(e) Identify whether the value for each register operand is coming from the bypass or from the register file for the modified pipeline. For clarity, please write REG or BYPASS in each box.
Instruction 1 2 3 4 5 6 7 Src Operand 1 Src Operand 2 N/A N/A N/A N/A

(f) How long does the program take to execute on the modified pipeline?

## Quiz for Chapter 4 The Processor Page 22 of 27

Name: _____________________
18. [3 points] Scheduling. A schedule defends from chaos and whim.Annie Dillard

## Consider this pseudo-assembly snippet:

1: mov r1 = 0 ;; iteration count i 2: mov r2 = 0 ;; initialize x loop: 3: sll r3 = r1, 2 ;; r3 = r1*4 4: lw r4 = A(r3) ;; load A[i] 5: add r2 = r2, r4 ;; x += A[i] 6: add r1 = r1, 1 ;; increment counter 7: bne r1, 1024, loop ;; backwards branch

Assume you have a machine with infinite resources (i.e. infinite width, infinite instruction window, infinite number of functional units, infinite rename resources, infinite number of outstanding/overlapping loads, etc.), and that it is fully pipelined so that all normal instructions take 1 cycle. Loads which hit in the cache also take 1 cycle, but loads that miss take 10 cycles. Also assume perfect branch prediction. (a) Show the dynamic schedule of the instructions of the first two iterations of the loop in the table below assuming that the load misses in the cache in even iterations (r1=0,2,. . . ) and hits in the cache in odd iterations (r1=1,3,. . . ). Be sure to indicate the loop iteration each instruction is associated with. For example, if instruction 5 of iteration 7 can run in cycle 3, then you would write 5.7 in one of the boxes in cycle 3s row. Note that the first cycle has been filled in for you and that the cells in the table are more than you need.
Cycle 1 2 3 4 5 6 7 8 9 10 11 12 13 14 15 16 17 18 Instructions 1 2

## Quiz for Chapter 4 The Processor Page 23 of 27

Name: _____________________
19. [3 points] Prediction and Predication. When a decision has to be made, make it. General George Patton

## (a) Consider the following piece of code:

for(i=0; i<1000000; i++){ a = random(100); if(a >= 50){ ... } }

Assume that random(N) returns a random number uniformly distributed between 0 and N-1 inclusive. Consider the branch instruction associated with the if statement. Is there a type of branch predictor that predicts this branch well? Explain your answer.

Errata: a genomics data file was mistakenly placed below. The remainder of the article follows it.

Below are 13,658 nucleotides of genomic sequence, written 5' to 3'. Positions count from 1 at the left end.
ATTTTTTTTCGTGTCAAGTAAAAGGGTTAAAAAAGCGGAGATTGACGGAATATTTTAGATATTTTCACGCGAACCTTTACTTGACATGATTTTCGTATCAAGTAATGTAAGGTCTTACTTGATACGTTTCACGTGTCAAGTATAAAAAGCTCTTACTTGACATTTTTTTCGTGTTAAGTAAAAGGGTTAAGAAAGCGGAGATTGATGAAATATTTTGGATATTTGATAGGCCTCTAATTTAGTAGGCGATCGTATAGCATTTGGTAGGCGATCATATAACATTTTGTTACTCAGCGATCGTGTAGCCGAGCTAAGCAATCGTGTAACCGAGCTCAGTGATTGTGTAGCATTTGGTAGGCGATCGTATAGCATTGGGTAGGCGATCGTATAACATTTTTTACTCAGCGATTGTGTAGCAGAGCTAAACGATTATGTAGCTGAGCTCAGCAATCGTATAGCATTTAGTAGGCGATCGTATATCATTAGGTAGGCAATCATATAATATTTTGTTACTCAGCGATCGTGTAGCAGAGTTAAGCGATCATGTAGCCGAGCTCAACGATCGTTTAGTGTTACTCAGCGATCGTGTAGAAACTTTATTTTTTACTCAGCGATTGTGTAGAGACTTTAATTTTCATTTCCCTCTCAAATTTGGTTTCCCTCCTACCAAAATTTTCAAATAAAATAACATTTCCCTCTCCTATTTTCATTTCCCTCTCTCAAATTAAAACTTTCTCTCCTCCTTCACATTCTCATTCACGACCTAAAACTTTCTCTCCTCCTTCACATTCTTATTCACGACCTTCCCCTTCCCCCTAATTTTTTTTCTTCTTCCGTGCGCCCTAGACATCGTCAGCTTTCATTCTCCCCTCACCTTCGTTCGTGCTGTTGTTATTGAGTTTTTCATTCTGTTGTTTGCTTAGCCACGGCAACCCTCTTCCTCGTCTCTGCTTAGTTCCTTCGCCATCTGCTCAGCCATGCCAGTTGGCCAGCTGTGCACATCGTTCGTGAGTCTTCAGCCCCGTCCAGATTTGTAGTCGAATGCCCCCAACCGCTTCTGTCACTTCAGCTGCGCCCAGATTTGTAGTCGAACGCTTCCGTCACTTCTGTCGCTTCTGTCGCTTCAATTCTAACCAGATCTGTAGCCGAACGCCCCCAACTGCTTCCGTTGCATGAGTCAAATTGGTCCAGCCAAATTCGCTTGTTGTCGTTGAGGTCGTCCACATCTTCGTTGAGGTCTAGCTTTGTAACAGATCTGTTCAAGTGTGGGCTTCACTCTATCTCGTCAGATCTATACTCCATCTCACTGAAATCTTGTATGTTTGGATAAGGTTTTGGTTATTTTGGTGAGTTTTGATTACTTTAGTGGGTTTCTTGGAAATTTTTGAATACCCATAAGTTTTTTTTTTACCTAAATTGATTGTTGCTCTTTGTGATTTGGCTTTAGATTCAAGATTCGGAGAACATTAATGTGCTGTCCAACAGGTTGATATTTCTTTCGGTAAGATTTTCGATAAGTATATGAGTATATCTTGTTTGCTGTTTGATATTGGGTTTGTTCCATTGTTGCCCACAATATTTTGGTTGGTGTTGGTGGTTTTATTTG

(b) Predication can eliminate all forward conditional branches in a program. The backward branches in a program are, typically, associated with loops and hence are mostly taken. So it is possible to eliminate all forward branches and statically predict the backward branches as Taken and this would get rid of the complex branch predictors in a machine. But the Itanium processor which has hardware support for predication still retains a complex two level branch predictor. Explain why this is the case.

## Quiz for Chapter 4 The Processor Page 24 of 27

Name: _____________________
20. [10 points] Compilers are useful (occasionally). A common loop in scientific programs is the socalled SAXPY loop:
for (i=0;i<N;i++) { Y[i] = A*X[i] + Y[i] }

(a) For A=3 and N=100, convert the C code given above into MIPS assembly. You may assume that X and Y are 32-bit integer arrays. Try to avoid using pseudo-ops as they will hinder the next parts of this question. Also, avoid introducing false dependences. Please use \$s0 to hold the value of i. You may also assume that \$s2 and \$s3 initially hold the address of the start of X and Y, respectively. Hint: Since A=3=2+1, you can easily perform the multiplication without using the mult instruction.

(b) How many static instructions (total instructions in memory) does the snippet have? How many dynamic instructions (total instructions executed) does the snippet have?

## (c) Suppose we wanted to do more than one SAXPY loop:

for (i=0;i<N;i++) { Y[i] = A*X[i] + Y[i] } for (i=0;i<N;i++) { Z[i] = A*X[i] + Z[i] }

Using your computations from parts (a) and (b), how many dynamic and how many static instructions will this snippet have?

## Quiz for Chapter 4 The Processor Page 25 of 27

Name: _____________________ (d) There are two optimizations that can be performed to this code. The first is loop fusion, which combines two similar loops into one loop:
for (i=0;i<N;i++) { Y[i] = A*X[i] + Y[i] Z[i] = A*X[i] + Z[i] }

Another optimization we can do is common sub-expression elimination. This means that we can factor out repeated computation: